&iscussion This case analysis has attempted to support the central argument of this paper$ namely that forprofit and not-for-profit governance should not always be viewed in isolation of one another. Governance in these two sectors may actually e.hibit very similar behaviors in certain circumstances and so there is value in being open to this possibility. =owever these behaviors will only be identified by researchers if theoretical insights from research in each sector are combined in any framework adopted. &espite a handful of e.ceptions (2iller-2illesen !!9, -art and &eal !!0, Aarker !!1#$ there is still a tendency to focus on issues that have been revisited many times in the same sector. The case detailed here has focused on agency and involvement$ two key challenges of governance that are prominent within the for-profit and notfor-profit literatures respectively. -y making a link between agency failure and a desire by the board to restrict stakeholder involvement$ the case has shown how not-for-profits can be sub/ect to unethical conduct by directors who can undermine governance and so impact negatively on operational decision-making. *lthough the agency failure detailed above can be viewed as incompetence$ it takes on a more unethical character when taken together with the board8s behaviors with regard to involvement and governance. The willful e.clusion of employees took place through undermining the spirit if not the letter of the constitution of the company. -ouckaert and :andenhove (+;;<# suggest that an organi%ation that claims to be socially responsible must 3give due regard to the e.pectations and interests of the various stakeholders in determining and reali%ing the values and mission of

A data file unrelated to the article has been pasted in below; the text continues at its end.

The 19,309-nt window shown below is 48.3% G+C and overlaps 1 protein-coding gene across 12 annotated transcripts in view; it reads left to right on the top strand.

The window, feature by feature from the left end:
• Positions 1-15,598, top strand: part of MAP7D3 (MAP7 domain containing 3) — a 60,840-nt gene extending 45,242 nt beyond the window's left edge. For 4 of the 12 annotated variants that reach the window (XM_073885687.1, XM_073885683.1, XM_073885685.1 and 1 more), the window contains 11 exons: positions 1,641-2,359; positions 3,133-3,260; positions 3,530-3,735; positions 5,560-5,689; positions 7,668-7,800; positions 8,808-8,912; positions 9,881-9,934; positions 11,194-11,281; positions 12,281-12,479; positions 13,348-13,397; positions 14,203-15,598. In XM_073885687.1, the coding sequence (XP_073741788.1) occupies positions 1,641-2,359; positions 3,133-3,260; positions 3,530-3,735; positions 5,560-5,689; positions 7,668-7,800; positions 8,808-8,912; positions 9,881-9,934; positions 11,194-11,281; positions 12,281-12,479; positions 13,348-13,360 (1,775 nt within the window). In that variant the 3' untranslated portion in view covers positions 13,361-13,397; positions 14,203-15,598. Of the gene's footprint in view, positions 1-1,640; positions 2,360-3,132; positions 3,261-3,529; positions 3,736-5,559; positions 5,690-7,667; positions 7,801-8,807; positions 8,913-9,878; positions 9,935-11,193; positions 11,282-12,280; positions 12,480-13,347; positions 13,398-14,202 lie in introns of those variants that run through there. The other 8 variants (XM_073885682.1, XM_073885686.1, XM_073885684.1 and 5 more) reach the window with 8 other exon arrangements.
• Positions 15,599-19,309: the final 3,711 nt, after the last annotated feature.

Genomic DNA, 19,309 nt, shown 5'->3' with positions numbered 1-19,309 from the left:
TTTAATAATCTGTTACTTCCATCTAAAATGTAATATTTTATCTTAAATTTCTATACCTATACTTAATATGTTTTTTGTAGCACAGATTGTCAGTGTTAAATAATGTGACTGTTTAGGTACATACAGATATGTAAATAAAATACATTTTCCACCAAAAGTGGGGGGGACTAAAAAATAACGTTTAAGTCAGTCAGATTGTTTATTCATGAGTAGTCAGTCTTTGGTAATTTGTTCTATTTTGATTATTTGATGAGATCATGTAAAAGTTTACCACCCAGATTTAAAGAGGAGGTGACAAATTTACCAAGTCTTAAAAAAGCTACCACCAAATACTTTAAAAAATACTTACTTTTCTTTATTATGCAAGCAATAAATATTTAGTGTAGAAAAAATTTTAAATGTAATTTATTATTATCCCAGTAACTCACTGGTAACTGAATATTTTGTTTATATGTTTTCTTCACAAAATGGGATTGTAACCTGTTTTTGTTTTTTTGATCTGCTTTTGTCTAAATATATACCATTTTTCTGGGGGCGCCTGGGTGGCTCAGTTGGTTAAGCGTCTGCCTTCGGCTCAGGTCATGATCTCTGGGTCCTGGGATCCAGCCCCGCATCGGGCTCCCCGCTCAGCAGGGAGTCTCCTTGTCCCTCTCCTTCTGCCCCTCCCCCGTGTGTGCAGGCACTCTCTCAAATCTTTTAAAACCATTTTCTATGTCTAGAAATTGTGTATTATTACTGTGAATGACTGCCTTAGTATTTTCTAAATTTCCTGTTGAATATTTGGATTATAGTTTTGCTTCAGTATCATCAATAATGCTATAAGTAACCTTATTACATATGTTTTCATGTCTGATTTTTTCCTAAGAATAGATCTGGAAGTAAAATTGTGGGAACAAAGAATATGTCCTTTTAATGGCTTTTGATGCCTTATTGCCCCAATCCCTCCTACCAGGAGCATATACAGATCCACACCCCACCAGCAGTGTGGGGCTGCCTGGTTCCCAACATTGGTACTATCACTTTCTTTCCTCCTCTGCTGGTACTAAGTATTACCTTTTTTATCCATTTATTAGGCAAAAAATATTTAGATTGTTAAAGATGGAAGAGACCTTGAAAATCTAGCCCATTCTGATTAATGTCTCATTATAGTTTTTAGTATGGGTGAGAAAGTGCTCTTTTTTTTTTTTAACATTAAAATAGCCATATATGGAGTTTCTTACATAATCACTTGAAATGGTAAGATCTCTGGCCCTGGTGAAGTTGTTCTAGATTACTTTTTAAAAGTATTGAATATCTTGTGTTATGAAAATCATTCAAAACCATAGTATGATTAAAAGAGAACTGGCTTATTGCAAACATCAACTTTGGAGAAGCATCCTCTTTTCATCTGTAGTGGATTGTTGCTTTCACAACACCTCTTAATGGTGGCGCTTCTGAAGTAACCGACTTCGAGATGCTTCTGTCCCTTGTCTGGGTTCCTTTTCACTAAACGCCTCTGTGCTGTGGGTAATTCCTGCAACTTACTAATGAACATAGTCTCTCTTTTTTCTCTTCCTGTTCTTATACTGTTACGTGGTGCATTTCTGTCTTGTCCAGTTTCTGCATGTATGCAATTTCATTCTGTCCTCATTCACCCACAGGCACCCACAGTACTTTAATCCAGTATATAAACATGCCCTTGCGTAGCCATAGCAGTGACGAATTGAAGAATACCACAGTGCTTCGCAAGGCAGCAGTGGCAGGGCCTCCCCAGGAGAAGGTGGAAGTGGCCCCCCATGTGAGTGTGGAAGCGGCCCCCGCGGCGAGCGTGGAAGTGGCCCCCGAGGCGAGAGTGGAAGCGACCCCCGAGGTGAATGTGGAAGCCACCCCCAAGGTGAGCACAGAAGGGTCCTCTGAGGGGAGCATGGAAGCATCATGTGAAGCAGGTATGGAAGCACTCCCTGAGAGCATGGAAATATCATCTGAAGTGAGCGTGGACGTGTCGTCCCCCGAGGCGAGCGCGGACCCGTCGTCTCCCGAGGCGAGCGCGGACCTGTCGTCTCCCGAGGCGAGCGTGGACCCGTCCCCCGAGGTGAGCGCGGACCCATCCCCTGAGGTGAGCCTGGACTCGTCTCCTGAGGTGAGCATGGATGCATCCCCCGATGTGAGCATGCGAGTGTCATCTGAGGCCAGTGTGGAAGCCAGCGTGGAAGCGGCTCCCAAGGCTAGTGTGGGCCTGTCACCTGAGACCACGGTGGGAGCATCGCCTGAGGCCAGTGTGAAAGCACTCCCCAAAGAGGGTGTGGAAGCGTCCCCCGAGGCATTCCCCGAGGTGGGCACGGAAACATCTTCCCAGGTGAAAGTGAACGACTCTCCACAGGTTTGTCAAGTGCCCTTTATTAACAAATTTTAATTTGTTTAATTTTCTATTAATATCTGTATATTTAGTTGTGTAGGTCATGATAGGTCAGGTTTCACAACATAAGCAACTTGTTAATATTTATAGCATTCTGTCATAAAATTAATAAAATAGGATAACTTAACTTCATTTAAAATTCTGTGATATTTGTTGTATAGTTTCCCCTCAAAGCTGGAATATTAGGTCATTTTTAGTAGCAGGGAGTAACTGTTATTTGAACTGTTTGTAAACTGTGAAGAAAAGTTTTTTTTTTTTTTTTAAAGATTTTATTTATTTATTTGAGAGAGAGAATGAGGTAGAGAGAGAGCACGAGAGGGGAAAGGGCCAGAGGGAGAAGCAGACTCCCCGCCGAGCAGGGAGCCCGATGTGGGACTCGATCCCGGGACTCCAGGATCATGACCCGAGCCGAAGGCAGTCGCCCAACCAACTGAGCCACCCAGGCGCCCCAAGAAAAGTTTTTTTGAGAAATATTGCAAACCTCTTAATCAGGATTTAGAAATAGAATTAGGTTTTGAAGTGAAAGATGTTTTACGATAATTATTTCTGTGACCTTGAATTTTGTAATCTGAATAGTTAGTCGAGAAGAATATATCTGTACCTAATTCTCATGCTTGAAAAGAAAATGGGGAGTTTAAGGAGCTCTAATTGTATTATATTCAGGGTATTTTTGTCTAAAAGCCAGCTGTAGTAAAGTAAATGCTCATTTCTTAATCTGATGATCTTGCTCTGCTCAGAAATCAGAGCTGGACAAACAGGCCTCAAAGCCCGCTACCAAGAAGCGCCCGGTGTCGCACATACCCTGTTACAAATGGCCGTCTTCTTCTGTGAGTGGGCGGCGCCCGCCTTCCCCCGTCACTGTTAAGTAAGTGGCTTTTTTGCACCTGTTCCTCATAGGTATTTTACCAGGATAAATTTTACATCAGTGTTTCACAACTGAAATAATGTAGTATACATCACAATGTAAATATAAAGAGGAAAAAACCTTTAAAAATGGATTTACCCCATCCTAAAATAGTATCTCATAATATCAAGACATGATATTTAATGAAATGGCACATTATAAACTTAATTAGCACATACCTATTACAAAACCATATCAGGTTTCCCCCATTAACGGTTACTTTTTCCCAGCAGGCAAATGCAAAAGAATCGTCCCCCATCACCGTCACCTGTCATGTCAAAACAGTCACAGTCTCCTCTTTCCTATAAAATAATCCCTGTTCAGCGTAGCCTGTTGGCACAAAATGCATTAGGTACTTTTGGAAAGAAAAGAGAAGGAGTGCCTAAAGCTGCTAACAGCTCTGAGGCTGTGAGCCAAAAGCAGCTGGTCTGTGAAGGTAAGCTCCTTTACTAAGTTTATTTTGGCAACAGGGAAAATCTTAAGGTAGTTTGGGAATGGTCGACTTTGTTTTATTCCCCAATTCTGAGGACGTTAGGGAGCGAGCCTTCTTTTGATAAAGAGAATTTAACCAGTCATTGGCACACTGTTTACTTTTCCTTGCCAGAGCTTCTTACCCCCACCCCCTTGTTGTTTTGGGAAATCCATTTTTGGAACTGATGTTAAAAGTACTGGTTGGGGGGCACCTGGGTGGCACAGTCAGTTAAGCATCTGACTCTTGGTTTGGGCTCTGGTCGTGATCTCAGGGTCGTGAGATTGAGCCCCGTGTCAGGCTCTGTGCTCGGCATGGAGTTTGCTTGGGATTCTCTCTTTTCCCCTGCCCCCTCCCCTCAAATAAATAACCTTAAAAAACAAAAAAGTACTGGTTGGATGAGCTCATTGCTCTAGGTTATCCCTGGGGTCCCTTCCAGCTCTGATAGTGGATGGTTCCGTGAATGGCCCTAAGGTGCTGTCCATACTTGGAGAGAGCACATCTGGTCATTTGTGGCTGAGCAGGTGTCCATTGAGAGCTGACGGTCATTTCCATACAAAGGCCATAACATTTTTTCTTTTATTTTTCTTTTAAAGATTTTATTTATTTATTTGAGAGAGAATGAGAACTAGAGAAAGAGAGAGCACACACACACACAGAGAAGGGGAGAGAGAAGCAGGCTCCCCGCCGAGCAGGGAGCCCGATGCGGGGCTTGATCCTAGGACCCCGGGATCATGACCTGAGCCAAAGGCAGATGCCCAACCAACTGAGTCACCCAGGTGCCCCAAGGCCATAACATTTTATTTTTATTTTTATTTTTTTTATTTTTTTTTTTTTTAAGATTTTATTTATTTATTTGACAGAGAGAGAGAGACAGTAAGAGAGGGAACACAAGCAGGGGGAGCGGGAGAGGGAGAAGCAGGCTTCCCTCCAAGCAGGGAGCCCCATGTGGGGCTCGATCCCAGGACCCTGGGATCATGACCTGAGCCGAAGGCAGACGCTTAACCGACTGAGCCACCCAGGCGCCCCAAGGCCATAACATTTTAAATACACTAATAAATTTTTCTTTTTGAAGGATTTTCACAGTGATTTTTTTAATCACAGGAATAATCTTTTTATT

the company5. There is little evidence of this 3due regard5 in the case of *-C. This fact raises doubt around whose interests the board members were serving in their decision-making. &irector self-interest may be more common within the for-profit sector but it should not be ruled out in the not-for-profit arena (=ayden !!0#. It is not the intention to suggest that this case indicates a widespread malaise in the not-for-profit sector. It simply highlights that an organi%ation that is founded on a social principle may still display behaviors that is more usually associated with the for-profit sector. The organi%ation may still trumpet its values throughout its communications while acting in a way that undermines its claims. -etter governance procedures within the not-for-profit sector aim to balance e.perience with new ideas (+ Aarker !!1#. The case of *-C shows how this can be stifled by protecting the cost arrangements already in place (=ayden !!0#. )ack of openness to new board members may pose a threat to the 6uality of decision-making ()et%a et al. !!(# alongside being an issue of ethics. The agency failure of *-C may or may not have been avoided with a more diverse board membership. -ut at least the adoption of a more pluralistic approach would raise the probability of a more informed approach to the decision-making process. It becomes more likely that the board will be made more sensitive to the demands of stakeholders$ including potential consumers and contractors (*b%ug and Galaskiewic% !!+#. This field re6uires conceptual development alongside additional studies e.amining governance failure within the not-for-profit sector. It is assumed that the current preference will continue amongst governments for the not-for-profit sector to e.pand in its provision of public services (Aarker !!1#. Therefore$ it is not unreasonable to posit that the incidence of financial collapse will increase$ thereby presenting more research opportunities for research. Ghile increased failure is not a desirable scenario$ it re6uires greater scrutiny. Githout such scrutiny it is likely that future failures will continue to happen. Greater attention must be paid to the impact of the role played by director conduct and motivation in not-for-profit organi%ations. The for-profit 3scandal5 literature does a very good /ob of analy%ing this. To help bring this about$ more syntheses of the two literatures are needed (e.g.$ 2iller- 2illesen !!9#. This would then offer the possibility of developing a framework that builds upon the tentative model put forward in this paper